TUCSON, Ariz. (Reuters) - A U.S. Border Patrol agent was found not guilty of second-degree murder on Monday in the shooting death of a Mexican teenager through the fence between Arizona and Mexico.
Lonnie Swartz, 43, was acquitted by a federal jury in Tucson after four days of deliberations in the Oct. 10, 2012, death of 16-year-old Jose Antonio Elena Rodriguez.
But the jurors deadlocked on a separate charge of involuntary manslaughter against Swartz, prompting the judge to declare a mistrial on that count.
It was not immediately clear if prosecutors would seek to put Swartz, who said that he shot Elena Rodriguez in self-defense after rocks were thrown at him, on trial a second time on that count. Swartz has been on leave without pay from the Border Patrol while facing the criminal charges.
The trial, which lasted more than four weeks, is a rare prosecution against an agent for using deadly force. In 2008, Nicholas W. Corbett was tried for shooting and killing a man near the border, but the jury deadlocked and the charges were dismissed.
Since Corbett’s case, Swartz is the only agent to face prosecution in Arizona for using deadly force.
Swartz was standing on an embankment about 14 feet (4.27 m)above Elena Rodriguez and behind the 22-foot-high metal wall that separates Nogales, Arizona, from Nogales, Sonora, when he fired 16 rounds in 34 seconds from three different firing positions, emptying one magazine from his pistol, before he reloaded and firing three more shots.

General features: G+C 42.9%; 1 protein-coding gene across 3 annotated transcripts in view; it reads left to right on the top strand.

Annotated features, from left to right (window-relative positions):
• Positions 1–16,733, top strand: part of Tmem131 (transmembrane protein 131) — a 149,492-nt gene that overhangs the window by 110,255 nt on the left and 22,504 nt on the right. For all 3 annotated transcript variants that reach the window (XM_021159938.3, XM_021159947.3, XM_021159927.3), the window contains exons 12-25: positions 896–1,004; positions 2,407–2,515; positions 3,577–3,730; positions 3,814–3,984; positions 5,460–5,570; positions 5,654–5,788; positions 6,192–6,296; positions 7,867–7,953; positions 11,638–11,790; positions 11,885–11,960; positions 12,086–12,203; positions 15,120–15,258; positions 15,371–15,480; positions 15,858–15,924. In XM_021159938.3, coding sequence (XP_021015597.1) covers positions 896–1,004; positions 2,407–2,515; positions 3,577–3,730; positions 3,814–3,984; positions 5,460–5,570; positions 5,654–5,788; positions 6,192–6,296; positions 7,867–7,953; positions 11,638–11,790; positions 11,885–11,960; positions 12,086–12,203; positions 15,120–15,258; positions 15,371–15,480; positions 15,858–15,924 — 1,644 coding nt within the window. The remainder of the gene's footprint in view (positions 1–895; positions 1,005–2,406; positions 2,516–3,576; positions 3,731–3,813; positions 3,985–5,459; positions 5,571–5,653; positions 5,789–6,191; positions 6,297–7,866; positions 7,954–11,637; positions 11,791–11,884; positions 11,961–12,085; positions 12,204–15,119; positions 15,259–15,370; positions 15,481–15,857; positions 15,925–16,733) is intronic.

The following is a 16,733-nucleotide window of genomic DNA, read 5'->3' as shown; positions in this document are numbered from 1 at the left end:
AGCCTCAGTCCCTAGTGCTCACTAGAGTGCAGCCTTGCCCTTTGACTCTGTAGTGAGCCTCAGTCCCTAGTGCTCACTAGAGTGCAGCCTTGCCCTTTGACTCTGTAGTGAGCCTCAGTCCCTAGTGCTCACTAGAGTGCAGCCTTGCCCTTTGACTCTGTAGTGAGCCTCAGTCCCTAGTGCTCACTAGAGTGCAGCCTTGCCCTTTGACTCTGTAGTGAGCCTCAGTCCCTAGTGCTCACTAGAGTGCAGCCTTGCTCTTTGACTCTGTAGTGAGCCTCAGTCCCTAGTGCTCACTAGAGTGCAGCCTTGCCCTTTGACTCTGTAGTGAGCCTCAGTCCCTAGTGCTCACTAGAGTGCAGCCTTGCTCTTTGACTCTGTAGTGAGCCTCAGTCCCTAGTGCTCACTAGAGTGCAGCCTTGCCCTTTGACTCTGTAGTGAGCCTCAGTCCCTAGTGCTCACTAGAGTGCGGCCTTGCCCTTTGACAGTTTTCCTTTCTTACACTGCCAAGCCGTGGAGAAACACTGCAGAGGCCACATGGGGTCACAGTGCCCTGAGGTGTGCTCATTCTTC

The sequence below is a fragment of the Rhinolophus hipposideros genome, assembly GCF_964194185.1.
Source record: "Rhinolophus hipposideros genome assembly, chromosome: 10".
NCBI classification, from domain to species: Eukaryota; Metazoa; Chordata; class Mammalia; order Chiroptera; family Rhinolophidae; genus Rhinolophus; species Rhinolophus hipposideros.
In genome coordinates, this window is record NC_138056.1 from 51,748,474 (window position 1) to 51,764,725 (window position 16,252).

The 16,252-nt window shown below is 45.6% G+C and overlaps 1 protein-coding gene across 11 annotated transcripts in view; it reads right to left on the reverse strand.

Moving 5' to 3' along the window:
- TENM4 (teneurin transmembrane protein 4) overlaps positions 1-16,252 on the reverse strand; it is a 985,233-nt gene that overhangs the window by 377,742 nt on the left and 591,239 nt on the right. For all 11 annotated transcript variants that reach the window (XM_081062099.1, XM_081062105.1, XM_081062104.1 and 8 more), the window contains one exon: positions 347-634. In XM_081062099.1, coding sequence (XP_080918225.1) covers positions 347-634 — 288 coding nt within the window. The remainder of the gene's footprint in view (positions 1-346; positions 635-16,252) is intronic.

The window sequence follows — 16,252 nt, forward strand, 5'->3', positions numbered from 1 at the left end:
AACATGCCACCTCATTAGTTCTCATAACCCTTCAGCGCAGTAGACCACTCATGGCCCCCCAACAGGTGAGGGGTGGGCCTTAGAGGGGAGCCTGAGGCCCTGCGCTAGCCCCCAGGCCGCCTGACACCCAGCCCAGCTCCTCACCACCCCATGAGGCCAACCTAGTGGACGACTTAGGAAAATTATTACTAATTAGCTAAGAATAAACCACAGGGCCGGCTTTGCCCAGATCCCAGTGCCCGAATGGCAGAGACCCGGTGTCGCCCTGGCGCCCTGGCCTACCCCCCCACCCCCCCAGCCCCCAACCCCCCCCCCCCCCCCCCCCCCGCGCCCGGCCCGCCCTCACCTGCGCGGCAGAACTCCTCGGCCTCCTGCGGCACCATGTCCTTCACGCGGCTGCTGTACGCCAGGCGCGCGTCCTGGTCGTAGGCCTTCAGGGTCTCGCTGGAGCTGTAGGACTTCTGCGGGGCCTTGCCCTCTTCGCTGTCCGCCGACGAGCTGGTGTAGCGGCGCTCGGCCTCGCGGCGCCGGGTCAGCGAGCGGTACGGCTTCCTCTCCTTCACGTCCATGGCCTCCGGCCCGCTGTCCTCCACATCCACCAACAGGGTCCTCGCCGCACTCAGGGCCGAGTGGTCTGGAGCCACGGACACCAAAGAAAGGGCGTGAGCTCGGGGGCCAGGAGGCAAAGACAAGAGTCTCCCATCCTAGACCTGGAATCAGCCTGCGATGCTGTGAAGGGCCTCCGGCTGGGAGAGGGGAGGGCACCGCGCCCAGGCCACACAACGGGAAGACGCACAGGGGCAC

Last week, federal prosecutors said during closing arguments in U.S. District Court that Swartz fired three shots at the teen and that his first shot hit Elena Rodriguez in the back, sending him reeling to the ground.
Swartz then continued to fire on Elena Rodriguez while he was “still alive and fighting for his life after he was shot in the back,” Assistant U.S. Attorney Wallace Kleindienst said.
A final shot to the head killed Elena Rodriguez, Kleindienst said.
Sean Chapman, one of Swartz’s defense attorneys, said Swartz was a man in a “very dangerous situation who did the very best he could,” which was to fire his weapon into Mexico in defense of himself, his fellow agents and Nogales police officers.
“At the moment he decided to fire, the rocking was ongoing,” Chapman said. Chapman argued that Swartz thought he was firing on a second rock-thrower.
Prosecutors stipulated that Elena Rodriguez may have been throwing rocks, but argued that whatever his actions that night, they were not a “capital offense.”
Reporting by Paul Ingram in Tucson; Editing by Dan Whitcomb and Leslie Adler